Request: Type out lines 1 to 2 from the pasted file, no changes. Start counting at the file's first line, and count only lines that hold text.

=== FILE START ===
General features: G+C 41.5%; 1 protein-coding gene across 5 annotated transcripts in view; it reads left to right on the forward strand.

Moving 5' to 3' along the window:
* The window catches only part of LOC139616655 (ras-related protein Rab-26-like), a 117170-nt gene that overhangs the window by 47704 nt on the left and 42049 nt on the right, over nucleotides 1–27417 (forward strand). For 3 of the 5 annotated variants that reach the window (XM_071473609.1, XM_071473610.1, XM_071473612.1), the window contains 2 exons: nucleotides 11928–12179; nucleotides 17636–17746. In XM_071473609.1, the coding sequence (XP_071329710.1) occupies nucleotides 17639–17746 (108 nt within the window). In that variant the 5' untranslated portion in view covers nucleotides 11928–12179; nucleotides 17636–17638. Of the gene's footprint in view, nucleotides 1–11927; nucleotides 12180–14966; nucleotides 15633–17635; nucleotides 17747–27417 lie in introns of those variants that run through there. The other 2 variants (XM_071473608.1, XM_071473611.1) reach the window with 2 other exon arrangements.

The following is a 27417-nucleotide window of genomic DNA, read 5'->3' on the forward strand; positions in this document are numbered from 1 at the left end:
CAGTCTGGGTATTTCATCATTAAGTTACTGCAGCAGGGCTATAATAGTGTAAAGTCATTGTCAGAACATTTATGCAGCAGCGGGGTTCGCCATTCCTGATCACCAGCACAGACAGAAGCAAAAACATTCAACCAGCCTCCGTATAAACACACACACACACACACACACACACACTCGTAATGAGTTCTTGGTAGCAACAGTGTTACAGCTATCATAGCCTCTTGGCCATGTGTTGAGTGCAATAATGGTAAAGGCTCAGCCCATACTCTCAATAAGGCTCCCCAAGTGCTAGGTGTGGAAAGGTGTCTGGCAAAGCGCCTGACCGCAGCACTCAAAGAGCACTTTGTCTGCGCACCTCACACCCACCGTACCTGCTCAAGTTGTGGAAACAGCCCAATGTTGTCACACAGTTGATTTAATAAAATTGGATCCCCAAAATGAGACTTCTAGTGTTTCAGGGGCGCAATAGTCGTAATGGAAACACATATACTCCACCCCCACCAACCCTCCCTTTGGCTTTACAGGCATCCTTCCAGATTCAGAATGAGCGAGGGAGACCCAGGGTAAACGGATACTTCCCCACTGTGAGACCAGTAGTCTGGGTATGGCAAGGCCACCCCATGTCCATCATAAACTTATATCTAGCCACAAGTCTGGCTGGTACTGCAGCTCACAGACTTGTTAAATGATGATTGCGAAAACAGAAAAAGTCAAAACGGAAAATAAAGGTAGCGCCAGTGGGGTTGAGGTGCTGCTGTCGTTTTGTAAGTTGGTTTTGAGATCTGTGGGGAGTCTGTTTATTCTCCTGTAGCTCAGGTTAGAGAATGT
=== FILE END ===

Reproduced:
General features: G+C 41.5%; 1 protein-coding gene across 5 annotated transcripts in view; it reads left to right on the forward strand.

Moving 5' to 3' along the window: